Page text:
Essential Facts for Small Business Owners

Small Business Facts and Questions

Questions to Ask Yourself Before Going Into Business

  1. Do I have the skills to function in a business environment?
  2. Am I willing to learn about those things I don't know?
  3. Is my product or service different from others already in my market area?
  4. Do I really understand the customers I intend to serve?
  5. Can I prepare a credible, detailed business plan?
  6. Do I have or can I raise adequate money resources?
  7. Am I willing to stick with it even in rough times?
  8. Am I willing to put in the long hours that might be necessary?
  9. Do I have the support of my family?
  10. Is my health up to the tasks ahead?

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Questions to Ask Yourself If Already In Business

  1. Do I really know what is happening in my business?
  2. Am I making money in my business?
  3. What is the attitude of my customers about my business?
  4. Am I happy?
  5. Is my business increasing or declining?
  6. Do I plan for the future or just let it happen?
  7. Will I have enough money to operate my business or to expand?
  8. What will advances in technology do for my business?
  9. Is my financial condition in balance?
  10. Do I know what is happening in my industry?

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Steps in Preparing and Securing a Loan

  1. Decide what your money needs are.
  2. Prepare a business plan to describe your business, its customers and your needs for money.
  3. Estimate your borrowing capability based on your equity, your personal and business credit reports, collateral and ability to repay. According to D&B, there are an estimated 25.8 million small businesses in the U.S.
  4. Make detailed projections of revenues, expenses and profits for two or three years into the future.
  5. List all collateral that you can gather to support the loan request.
  6. Compare your loan request, borrowing capacity, collateral and ability to repay. Are they realistic?
  7. Visit with a counselor, C.P.A., business advisor or associate to review your proposal.
  8. Review your proposal with your banker.
  9. If refused, ask why and see if you can do anything about it.
  10. Revise your approach and try again.

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Steps to Help You Prepare a Business Plan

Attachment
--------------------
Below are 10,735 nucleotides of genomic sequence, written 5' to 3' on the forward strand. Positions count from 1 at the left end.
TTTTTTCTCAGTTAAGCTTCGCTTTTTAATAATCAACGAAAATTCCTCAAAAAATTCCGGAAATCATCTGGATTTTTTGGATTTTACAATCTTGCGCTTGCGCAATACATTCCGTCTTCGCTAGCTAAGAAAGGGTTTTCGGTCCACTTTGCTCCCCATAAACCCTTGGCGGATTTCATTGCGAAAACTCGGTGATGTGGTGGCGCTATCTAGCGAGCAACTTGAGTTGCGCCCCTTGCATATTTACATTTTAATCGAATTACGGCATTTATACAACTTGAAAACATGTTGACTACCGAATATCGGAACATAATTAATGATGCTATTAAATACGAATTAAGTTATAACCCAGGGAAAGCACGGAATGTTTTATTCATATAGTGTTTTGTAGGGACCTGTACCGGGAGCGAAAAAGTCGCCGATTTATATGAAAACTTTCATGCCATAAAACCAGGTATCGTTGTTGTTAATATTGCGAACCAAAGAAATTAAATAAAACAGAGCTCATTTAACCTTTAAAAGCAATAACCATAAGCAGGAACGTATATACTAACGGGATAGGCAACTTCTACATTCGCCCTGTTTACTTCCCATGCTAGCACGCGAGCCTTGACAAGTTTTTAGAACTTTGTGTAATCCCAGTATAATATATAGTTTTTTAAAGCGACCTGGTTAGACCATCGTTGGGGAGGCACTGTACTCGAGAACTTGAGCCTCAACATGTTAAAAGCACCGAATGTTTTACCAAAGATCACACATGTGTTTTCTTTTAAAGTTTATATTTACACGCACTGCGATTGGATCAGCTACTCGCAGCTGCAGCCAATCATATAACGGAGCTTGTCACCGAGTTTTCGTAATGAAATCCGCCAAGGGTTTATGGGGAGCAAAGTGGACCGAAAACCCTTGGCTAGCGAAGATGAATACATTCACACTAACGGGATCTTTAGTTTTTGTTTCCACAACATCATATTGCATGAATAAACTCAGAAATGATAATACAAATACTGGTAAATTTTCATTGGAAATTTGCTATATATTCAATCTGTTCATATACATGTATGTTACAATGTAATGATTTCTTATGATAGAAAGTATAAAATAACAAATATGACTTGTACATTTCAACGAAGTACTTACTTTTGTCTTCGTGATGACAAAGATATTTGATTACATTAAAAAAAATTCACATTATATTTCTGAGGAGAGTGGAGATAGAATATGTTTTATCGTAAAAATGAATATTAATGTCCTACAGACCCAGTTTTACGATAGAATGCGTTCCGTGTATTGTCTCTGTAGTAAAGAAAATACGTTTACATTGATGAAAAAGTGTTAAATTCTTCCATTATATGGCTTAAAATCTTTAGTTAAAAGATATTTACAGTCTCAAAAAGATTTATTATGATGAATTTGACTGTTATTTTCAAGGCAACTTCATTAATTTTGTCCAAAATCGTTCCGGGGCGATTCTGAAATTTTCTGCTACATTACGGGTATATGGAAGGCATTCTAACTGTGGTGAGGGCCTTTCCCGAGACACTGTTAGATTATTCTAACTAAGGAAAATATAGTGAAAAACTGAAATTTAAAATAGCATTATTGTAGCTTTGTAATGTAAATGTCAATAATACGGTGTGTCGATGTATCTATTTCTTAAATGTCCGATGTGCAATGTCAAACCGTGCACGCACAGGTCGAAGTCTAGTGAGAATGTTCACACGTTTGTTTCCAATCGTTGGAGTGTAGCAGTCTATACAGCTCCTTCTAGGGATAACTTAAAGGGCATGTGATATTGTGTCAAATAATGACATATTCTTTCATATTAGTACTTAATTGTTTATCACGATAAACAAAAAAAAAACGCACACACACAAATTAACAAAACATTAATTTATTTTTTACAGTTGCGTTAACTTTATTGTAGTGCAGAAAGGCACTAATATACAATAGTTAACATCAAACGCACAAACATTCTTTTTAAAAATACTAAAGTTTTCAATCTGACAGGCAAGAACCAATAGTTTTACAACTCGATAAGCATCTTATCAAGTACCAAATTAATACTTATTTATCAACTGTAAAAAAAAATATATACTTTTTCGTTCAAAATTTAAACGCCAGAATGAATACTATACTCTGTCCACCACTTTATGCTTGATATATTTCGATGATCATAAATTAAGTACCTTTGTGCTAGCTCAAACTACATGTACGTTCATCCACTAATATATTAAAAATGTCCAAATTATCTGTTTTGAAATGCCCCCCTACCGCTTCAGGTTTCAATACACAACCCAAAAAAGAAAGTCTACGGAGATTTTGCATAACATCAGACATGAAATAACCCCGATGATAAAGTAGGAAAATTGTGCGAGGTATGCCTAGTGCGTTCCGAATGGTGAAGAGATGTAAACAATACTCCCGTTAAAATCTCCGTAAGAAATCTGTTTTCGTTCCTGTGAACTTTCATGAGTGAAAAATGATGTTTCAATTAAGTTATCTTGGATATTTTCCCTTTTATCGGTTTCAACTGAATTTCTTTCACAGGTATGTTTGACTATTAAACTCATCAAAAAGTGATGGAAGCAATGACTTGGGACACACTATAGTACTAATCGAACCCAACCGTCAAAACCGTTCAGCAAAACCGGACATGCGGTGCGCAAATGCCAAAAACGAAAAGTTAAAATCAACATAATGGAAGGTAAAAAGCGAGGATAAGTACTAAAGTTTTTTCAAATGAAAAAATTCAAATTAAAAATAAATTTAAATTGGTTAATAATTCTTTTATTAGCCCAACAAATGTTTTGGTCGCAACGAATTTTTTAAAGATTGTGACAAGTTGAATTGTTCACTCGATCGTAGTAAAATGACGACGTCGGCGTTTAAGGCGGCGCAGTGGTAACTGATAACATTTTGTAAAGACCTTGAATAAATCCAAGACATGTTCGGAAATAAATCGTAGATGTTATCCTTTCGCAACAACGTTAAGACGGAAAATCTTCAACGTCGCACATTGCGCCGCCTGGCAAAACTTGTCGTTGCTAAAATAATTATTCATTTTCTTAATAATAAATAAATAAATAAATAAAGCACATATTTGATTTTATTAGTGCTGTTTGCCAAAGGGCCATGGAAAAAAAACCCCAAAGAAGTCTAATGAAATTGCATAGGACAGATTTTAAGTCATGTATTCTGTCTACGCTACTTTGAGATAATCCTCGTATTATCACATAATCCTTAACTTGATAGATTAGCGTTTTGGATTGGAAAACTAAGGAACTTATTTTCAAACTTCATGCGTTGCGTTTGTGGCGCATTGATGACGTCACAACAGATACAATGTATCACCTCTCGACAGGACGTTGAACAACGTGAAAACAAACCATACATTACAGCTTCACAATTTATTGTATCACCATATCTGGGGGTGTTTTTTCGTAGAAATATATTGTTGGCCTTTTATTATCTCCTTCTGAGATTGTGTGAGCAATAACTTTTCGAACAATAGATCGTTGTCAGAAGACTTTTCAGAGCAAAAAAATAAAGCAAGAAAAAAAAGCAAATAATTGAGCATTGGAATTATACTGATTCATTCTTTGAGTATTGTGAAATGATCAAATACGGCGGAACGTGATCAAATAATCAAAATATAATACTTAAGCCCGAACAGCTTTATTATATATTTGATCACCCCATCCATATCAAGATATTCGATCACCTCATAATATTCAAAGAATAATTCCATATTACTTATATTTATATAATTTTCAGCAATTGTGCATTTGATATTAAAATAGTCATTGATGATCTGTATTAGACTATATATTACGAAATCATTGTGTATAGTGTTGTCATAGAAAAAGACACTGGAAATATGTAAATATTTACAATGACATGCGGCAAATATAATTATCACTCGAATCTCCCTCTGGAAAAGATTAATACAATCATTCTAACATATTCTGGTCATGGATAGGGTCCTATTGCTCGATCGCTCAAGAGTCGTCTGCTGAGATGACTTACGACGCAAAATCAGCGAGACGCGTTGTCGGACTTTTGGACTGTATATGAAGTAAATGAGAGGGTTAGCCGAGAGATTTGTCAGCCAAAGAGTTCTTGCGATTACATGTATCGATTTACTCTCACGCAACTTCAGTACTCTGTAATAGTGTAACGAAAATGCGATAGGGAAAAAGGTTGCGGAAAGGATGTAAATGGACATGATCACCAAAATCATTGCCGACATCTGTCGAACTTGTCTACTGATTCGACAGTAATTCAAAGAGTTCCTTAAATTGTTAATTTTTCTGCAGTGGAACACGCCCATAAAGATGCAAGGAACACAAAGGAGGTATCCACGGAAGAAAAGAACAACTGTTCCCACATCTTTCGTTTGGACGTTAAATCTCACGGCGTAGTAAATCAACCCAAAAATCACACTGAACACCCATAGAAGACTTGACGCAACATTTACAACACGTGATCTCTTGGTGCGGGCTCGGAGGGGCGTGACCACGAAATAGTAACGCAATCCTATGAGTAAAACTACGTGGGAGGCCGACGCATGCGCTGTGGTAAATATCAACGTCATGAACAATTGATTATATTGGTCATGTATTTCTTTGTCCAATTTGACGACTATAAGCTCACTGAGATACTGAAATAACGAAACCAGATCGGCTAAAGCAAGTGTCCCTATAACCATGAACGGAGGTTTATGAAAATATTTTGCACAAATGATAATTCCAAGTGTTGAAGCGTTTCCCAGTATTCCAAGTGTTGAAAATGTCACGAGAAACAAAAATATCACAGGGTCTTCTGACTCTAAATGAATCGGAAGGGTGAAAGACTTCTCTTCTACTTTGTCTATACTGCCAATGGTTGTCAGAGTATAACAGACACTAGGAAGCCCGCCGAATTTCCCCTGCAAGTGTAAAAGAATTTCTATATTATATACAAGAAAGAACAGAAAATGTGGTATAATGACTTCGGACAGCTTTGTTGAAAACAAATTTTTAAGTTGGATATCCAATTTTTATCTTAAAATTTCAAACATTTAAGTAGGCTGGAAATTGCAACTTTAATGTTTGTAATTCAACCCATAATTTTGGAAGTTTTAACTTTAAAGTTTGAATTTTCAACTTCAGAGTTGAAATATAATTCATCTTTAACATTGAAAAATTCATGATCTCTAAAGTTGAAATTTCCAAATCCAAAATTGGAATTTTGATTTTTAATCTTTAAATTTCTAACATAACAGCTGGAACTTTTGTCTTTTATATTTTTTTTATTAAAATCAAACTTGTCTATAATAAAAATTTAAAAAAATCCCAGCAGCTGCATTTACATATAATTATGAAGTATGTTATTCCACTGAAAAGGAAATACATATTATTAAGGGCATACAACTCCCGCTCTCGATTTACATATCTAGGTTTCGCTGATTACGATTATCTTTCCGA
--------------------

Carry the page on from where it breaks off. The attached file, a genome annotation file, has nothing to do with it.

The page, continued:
1. RESEARCH: Gather information about your business and industry from trade associations, libraries, trade publications, federal agencies and those already in business.
  2. DEFINITION: Identify the approach and format for your business or business expansion.
  3. COMPETITORS: Study them carefully. They would not be there if they were not satisfying customers.
  4. CUSTOMERS: Learn about your customers' wants and needs. Who are they? Where are they? How many are there? Why will they trade with you? The more you know about them, the better you can plan.
  5. IMAGE: Decide what your image will be. What kind of impression do you want to give with your service, merchandise, quality, decor, packaging, personnel, pricing, ads, etc.?
  6. RECORDS: Do you have a system for keeping track of your business numbers? Will it give the information needed to make good business decisions on a timely basis? If you need outside help, do you have arrangements to get it? Poor record keeping will undermine everything else you try to do.
  7. MONEY: Plan your money needs carefully. Remember, it usually takes more money than first thought because of unexpected happenings. Have adequate money for working capital and for the purchase of needed resources.
  8. MARKETING: Define the methods you will use to reach your customers and how you will inform them of what you do. This includes advertising, but is much more.
  9. PROJECTIONS: Bring together all of the above into projections of sales, expenses and profits. Do this for at least one year and preferably for three.
  10. PROFESSIONAL HELP: Get help from professionals where needed. Consult accountants, lawyers, bankers, insurance brokers and business advisors for information and answers to important questions.

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Common Problems Faced by Business Owners

  1. Lack of knowledge about what is happening in the business.
  2. Failure to understand business numbers and how they relate to one another.
  3. Not enough money.
  4. Not enough customers.
  5. Too much competition.
  6. Failure to look into the future and plan future decisions.
  7. Insufficient time.
  8. Rapidly changing technology.
  9. Lack of certain critical business skills.
  10. The mistaken belief that hard work will overcome all other deficiencies.

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How the Bizcoach Can Help You

  1. Private, confidential one-on-one counseling about any business topic.
  2. An opportunity to test your ideas or plans with an experienced business person.
  3. Help in identifying areas where you need further information or reserach.
  4. Business skill building through individual counseling and seminar training.
  5. Entry into a network of business assistance which included international trade, technology development and government contracting.
  6. Help in dealing with a specific business problem.
  7. Help in exploring ideas and formulating alternative approaches.
  8. Loan request preparation.
  9. Business Plan preparation.
  10. A sympathetic ear when you just want to talk about your business.

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Training Most Often Desired By Business Owners

  1. Methods of finding and keeping customers.
  2. How to borrow money.
  3. Preparing business plans.
  4. Understanding financial information.
  5. Taxes.
  6. Collecting accounts receivable.
  7. Basic record keeping.
  8. Advertising.
  9. Inventory management.
  10. Hiring and managing people.

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